2. Homeless Say Thanks With a $3,000 Gift Associated Press. Los Angeles Times, December 25, 2002, Nation Section. Backup. Illocutionary Acts: Refusal to Be Complicit Essay and Discussion Questions. Link added December 25, 2002.

Stories of Lived Experience Lived Experience: Emancipatory Narratives

Norimitsu Onishi/The New York Times

As Oil Riches Flow, Poor Village Cries Out By Normitsu Onishi. December 22, 2002. New York Times. At p. A 1.

Backup:As Oil Riches Flow, Poor Village Cries Out
Backup 1.
Backup 2.
Backup 3.
Backup 4.
Backup 5.
Backup 6.
Backup 7.

Essay to go up shortly. I'll want to use this piece in Sociology of Reality in the Spring. jeanne

Art Shenanigans

  1. Thou Shalt Do No Harm

      jeanne's first version of Chevron in Nigeria.

      "Wellington Ojogor, known as the eghare aja, is the traditional leader of Ugborodo and says the creeks dug by American oilmen will destroy the village." NYTimes article, at pl. 15 of the International Section on Sunday, December 22, 2002. This is a very long article, and a very touching one. Someone gets hurt in the development of the modern gross national product. Here is an example in which it is clearly the poor who have been hurt. Theit village is sinking, and will ultimately disappear as viable land. Cheveron claims the stream was already there, as it undoubtedly was. That does not mean that the villagers are not right about the disastrous effect that drilling and manipulating the stream has had on their land.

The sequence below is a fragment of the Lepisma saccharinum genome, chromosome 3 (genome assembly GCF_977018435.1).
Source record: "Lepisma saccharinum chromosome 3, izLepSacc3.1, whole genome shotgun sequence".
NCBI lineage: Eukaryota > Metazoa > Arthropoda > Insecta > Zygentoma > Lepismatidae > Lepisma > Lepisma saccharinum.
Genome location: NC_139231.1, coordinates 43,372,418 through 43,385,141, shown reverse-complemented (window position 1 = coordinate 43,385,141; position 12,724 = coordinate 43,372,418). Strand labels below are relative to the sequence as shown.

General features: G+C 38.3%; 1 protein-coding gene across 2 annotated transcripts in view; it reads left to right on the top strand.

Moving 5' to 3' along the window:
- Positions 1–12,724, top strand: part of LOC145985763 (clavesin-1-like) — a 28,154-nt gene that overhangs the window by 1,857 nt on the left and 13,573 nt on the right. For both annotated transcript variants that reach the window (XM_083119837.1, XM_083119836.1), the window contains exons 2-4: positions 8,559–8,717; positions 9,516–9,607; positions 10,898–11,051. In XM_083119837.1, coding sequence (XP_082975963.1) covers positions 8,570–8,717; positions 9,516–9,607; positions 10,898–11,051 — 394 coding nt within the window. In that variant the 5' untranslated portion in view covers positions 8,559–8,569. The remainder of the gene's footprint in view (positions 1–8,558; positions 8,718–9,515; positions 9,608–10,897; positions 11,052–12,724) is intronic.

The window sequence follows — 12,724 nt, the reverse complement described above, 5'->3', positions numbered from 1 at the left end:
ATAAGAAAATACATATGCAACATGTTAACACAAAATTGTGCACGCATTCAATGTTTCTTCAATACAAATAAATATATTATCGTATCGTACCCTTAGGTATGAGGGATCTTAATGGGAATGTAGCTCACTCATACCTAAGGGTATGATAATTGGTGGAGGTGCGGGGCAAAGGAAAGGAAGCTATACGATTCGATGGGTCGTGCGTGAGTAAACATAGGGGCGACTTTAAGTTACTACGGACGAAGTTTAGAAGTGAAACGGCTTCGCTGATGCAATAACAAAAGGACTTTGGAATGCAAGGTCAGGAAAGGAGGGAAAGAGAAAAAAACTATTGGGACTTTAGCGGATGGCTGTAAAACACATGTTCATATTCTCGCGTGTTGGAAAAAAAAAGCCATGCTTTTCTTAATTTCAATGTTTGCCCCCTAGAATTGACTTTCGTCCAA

There is a basic conflict here in terms of how we manage natural resources. When the oil is all used up, what will happen to Ugborodo and other villages like it. Have the profits from oil been put into the generation of future production that will strengthen their economy. Of course not. The profits have gone to Chevron and to administrative czars in Nigeria who have enriched themselves. Does sovereignty include that right for leaders chosen by whatever means? Who in hte world speaks for those of Ugborodo, the poor who once depended on the land that was shared communally. At what point to we become complicit in this reality? All questions for Sociology of Reality in the Spring.

  2. The Art of Reading

    When the Going Gets Tough, Learn From a Book By Lawrence Van Gelder. New York Times. Sunday, December 22, 2002. Backup 1. Backup 2.